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Thursday, April 8, 2010

Feeling sad and blessed

Despite my wish to write more this week isn't working out to be a prolific week to write. It has, so far, been a very sad time for me at work. As many of you who follow this blog know, I am a midwife in Canada. Most of my job involves guiding families through the journey of pregnancy and the wonder of birth, and the joys of their newborn baby. Yesterday in my office I tragically diagnosed an 'intra-uterine demise." Often called a stillbirth. They were due in just a few days. I have been at the hosptial tonight, helping to induce labour for a baby that has died. It is one of the most sad and awful parts of my job, I hope no one is ever touched by such sadness.

Each time this happens (sadly this is not the first time.) I come home and squeeze my kids until they hurt. Many people comment that Anneke is lucky to have parents like Ben and I. While that may be true, we are lucky to have kids like Anneke and Molly. They light up my life in a way that defies explanation.

I occasionally encounter parents who do not understand and unconditionally love their trans-gendered child. On days like today, I have no patience for parents who do not appreciate the healthy loving child before them. "Do you know how lucky you are?" I want to scream. "Who cares what they want to wear, of what they want you to call them? This is your child!" They see their child as imperfect and in need of "fixing." If you truly knew how fragile life can be, and how sad you are making your child by not fully accepting and loving them, you would never want to change a thing.

5 comments:

  1. I always read your posts in my reader, but this one made me want to come out of the shadows (dun-dun-duuun!) I just want tot hank you so much for being such a wonderful parent, and amazing person all around. Your job is beautiful but it can also be very sad and it takes a special kind of person to live with both. So, thank for being you and for sharing.

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  2. yes, life is so fragile...your love for your child is precious, generous and admirable...i love you, nicole...h xo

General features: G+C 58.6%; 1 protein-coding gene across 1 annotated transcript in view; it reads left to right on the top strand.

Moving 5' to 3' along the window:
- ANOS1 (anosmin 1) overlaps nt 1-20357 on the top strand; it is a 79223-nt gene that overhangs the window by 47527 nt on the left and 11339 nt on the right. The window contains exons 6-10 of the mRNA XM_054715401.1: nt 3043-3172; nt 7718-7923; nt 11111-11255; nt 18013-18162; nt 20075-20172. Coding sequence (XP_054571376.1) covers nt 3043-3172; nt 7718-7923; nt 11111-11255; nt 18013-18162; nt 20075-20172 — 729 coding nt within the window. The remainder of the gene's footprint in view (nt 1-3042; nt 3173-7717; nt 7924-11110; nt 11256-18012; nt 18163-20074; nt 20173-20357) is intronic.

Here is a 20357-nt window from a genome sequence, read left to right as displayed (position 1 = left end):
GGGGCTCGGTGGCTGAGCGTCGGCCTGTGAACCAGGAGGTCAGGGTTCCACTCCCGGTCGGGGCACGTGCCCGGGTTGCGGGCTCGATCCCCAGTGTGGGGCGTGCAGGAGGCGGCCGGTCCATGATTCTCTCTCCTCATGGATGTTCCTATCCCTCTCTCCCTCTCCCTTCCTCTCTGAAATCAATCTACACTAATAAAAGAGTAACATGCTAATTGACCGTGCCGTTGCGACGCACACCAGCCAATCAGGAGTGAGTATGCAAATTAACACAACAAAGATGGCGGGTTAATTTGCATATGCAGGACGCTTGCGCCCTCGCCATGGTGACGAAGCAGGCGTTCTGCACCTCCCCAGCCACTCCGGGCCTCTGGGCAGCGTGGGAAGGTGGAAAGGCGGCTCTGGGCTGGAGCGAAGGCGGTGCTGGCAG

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  3. Thank you for being a great parent. The road is rough, but it would be so much harder on you both if you stopped loving your child. I am a 38yr FtM, 2 years into transition, and I have had no contact with my family for over a year now. I'm lucky to have a lot of support from friends and my wife. Thank you though, for sparing the pain your child might have felt. You have more support out there than you can imagine.

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  4. I discovered your blog through the TYFA website. We have a transgendered teenager (FTM) whose gender identity issues only because obvious in the last year or so. He's had emotional problems for about 3 years, since puberty struck, and in retrospect his problems of being male inside a developing female body probably were responsible for a lot of those problems. At any rate, I'm getting used to the idea of having a son (our only child) and not a daughter. I'd rather have a happy, live son than a depressed, dead daughter.

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  5. This post gave me chills; thank you for putting things so powerfully and so succinctly.

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